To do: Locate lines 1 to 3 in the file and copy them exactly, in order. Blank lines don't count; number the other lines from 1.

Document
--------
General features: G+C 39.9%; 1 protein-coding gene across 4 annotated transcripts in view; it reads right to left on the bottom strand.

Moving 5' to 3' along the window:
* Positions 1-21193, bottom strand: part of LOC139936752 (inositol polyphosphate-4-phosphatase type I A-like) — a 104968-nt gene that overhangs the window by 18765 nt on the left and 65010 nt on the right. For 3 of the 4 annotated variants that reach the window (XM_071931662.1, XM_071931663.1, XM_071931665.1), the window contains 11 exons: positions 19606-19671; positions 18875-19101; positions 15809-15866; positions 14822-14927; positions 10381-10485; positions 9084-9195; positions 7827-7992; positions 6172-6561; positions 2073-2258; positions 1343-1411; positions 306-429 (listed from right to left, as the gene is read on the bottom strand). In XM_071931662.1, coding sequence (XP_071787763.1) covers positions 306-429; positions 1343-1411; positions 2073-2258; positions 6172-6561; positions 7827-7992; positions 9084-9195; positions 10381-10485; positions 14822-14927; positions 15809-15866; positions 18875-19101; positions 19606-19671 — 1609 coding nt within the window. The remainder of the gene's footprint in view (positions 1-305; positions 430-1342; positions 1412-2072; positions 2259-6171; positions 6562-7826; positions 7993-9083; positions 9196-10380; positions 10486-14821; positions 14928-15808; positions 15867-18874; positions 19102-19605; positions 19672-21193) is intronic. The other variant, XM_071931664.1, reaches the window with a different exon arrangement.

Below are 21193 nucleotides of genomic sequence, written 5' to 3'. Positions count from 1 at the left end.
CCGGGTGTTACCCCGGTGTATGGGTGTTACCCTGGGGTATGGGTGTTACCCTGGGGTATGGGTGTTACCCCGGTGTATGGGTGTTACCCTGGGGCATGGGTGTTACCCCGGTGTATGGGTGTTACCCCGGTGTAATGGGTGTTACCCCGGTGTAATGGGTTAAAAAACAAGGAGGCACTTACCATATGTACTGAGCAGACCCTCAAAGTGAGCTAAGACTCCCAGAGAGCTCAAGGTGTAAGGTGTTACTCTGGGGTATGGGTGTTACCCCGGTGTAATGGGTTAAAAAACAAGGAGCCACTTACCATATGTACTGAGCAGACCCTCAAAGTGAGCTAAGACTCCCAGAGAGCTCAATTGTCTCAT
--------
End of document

General features: G+C 39.9%; 1 protein-coding gene across 4 annotated transcripts in view; it reads right to left on the bottom strand.

Moving 5' to 3' along the window:
* Positions 1-21193, bottom strand: part of LOC139936752 (inositol polyphosphate-4-phosphatase type I A-like) — a 104968-nt gene that overhangs the window by 18765 nt on the left and 65010 nt on the right. For 3 of the 4 annotated variants that reach the window (XM_071931662.1, XM_071931663.1, XM_071931665.1), the window contains 11 exons: positions 19606-19671; positions 18875-19101; positions 15809-15866; positions 14822-14927; positions 10381-10485; positions 9084-9195; positions 7827-7992; positions 6172-6561; positions 2073-2258; positions 1343-1411; positions 306-429 (listed from right to left, as the gene is read on the bottom strand). In XM_071931662.1, coding sequence (XP_071787763.1) covers positions 306-429; positions 1343-1411; positions 2073-2258; positions 6172-6561; positions 7827-7992; positions 9084-9195; positions 10381-10485; positions 14822-14927; positions 15809-15866; positions 18875-19101; positions 19606-19671 — 1609 coding nt within the window. The remainder of the gene's footprint in view (positions 1-305; positions 430-1342; positions 1412-2072; positions 2259-6171; positions 6562-7826; positions 7993-9083; positions 9196-10380; positions 10486-14821; positions 14928-15808; positions 15867-18874; positions 19102-19605; positions 19672-21193) is intronic. The other variant, XM_071931664.1, reaches the window with a different exon arrangement.